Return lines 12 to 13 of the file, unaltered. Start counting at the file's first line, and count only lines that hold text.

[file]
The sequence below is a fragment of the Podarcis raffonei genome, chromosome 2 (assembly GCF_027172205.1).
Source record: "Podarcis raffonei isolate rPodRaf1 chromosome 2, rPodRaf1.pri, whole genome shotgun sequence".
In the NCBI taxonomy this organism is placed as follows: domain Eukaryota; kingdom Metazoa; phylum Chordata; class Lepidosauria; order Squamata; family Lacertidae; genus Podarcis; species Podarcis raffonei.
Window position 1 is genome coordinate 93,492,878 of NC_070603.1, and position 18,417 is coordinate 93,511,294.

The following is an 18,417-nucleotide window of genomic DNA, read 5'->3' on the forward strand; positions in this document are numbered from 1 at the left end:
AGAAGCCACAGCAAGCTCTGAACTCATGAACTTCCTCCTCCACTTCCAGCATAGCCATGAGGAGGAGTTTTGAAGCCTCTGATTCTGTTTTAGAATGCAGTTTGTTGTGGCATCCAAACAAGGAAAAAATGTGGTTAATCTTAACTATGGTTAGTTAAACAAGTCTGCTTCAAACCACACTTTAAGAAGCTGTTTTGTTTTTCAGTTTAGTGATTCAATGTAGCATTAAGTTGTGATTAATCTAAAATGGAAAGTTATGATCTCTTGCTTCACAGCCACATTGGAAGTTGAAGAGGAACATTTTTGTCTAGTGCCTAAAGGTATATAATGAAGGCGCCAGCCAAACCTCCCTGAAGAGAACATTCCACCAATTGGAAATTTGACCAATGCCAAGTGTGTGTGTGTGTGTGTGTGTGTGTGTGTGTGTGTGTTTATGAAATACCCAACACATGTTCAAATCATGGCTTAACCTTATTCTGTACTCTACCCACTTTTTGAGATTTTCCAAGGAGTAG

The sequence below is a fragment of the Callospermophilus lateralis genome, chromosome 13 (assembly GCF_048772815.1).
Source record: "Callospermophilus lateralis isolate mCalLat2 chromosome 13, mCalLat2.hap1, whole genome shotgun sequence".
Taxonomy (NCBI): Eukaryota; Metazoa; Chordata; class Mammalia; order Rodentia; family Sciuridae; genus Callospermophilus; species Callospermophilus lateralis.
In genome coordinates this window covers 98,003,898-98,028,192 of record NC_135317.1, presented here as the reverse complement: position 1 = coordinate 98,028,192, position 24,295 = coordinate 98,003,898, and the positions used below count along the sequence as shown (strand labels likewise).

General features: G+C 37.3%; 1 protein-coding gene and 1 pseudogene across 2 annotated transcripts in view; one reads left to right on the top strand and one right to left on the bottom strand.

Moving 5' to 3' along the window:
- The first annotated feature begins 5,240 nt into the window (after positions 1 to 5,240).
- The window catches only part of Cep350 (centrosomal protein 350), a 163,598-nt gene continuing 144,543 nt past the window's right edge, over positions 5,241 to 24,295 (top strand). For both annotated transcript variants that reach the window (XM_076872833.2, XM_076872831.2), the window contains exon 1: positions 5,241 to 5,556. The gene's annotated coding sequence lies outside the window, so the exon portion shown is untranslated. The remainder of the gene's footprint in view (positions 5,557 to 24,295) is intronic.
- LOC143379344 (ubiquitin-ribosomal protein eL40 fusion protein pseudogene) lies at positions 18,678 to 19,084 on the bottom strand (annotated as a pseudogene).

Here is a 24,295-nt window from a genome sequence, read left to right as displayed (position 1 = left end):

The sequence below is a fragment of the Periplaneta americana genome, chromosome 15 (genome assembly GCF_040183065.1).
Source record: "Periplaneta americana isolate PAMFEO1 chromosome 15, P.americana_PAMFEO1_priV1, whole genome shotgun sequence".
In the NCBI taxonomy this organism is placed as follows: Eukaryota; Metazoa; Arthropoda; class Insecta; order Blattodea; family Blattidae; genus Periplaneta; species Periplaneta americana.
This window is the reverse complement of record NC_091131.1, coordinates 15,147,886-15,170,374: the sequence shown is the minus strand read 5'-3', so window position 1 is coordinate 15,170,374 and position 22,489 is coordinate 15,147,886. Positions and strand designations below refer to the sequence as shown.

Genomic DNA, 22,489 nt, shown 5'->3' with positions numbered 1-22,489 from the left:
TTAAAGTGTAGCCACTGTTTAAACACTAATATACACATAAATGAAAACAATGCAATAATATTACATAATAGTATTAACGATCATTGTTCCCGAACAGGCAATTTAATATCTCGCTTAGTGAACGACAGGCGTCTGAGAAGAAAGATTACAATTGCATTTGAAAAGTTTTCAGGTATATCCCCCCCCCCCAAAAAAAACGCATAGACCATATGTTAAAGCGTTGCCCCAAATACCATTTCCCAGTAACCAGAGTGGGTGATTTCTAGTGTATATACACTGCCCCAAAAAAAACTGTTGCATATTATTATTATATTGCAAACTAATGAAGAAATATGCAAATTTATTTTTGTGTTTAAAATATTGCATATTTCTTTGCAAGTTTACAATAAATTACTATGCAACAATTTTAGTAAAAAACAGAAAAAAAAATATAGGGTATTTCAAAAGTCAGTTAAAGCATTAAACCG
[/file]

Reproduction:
Moving 5' to 3' along the window:
- The first annotated feature begins 5,240 nt into the window (after positions 1 to 5,240).